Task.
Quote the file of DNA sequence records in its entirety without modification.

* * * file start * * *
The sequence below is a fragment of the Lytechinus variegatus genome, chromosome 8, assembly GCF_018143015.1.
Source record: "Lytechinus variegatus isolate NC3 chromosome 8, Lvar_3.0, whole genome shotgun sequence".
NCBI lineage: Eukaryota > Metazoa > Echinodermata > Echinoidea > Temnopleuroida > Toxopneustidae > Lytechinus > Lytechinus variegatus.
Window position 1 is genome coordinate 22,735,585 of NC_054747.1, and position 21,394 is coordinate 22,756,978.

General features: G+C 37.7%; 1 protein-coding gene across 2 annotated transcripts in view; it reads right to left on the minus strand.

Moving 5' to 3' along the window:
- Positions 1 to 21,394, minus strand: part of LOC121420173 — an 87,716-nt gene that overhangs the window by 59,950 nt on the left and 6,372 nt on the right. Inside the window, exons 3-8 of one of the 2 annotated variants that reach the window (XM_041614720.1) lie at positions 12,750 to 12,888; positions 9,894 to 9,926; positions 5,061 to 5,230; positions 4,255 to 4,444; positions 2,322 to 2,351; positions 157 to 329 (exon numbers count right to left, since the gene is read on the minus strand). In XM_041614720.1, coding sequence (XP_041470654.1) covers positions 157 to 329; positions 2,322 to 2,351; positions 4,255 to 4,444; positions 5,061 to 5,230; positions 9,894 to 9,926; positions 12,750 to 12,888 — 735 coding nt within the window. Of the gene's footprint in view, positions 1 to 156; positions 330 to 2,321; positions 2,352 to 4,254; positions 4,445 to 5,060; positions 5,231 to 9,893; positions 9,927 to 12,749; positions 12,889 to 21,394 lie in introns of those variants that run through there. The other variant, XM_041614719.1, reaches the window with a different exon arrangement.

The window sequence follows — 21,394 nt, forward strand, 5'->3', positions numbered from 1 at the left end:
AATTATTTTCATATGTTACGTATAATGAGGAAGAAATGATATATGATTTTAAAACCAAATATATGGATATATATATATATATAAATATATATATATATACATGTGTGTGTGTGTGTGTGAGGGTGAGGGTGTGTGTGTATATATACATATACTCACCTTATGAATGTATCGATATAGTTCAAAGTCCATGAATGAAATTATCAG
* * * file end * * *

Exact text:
The sequence below is a fragment of the Lytechinus variegatus genome, chromosome 8, assembly GCF_018143015.1.
Source record: "Lytechinus variegatus isolate NC3 chromosome 8, Lvar_3.0, whole genome shotgun sequence".
NCBI lineage: Eukaryota > Metazoa > Echinodermata > Echinoidea > Temnopleuroida > Toxopneustidae > Lytechinus > Lytechinus variegatus.
Window position 1 is genome coordinate 22,735,585 of NC_054747.1, and position 21,394 is coordinate 22,756,978.

General features: G+C 37.7%; 1 protein-coding gene across 2 annotated transcripts in view; it reads right to left on the minus strand.

Moving 5' to 3' along the window:
- Positions 1 to 21,394, minus strand: part of LOC121420173 — an 87,716-nt gene that overhangs the window by 59,950 nt on the left and 6,372 nt on the right. Inside the window, exons 3-8 of one of the 2 annotated variants that reach the window (XM_041614720.1) lie at positions 12,750 to 12,888; positions 9,894 to 9,926; positions 5,061 to 5,230; positions 4,255 to 4,444; positions 2,322 to 2,351; positions 157 to 329 (exon numbers count right to left, since the gene is read on the minus strand). In XM_041614720.1, coding sequence (XP_041470654.1) covers positions 157 to 329; positions 2,322 to 2,351; positions 4,255 to 4,444; positions 5,061 to 5,230; positions 9,894 to 9,926; positions 12,750 to 12,888 — 735 coding nt within the window. Of the gene's footprint in view, positions 1 to 156; positions 330 to 2,321; positions 2,352 to 4,254; positions 4,445 to 5,060; positions 5,231 to 9,893; positions 9,927 to 12,749; positions 12,889 to 21,394 lie in introns of those variants that run through there. The other variant, XM_041614719.1, reaches the window with a different exon arrangement.

The window sequence follows — 21,394 nt, forward strand, 5'->3', positions numbered from 1 at the left end:
AATTATTTTCATATGTTACGTATAATGAGGAAGAAATGATATATGATTTTAAAACCAAATATATGGATATATATATATATATAAATATATATATATATACATGTGTGTGTGTGTGTGTGAGGGTGAGGGTGTGTGTGTATATATACATATACTCACCTTATGAATGTATCGATATAGTTCAAAGTCCATGAATGAAATTATCAG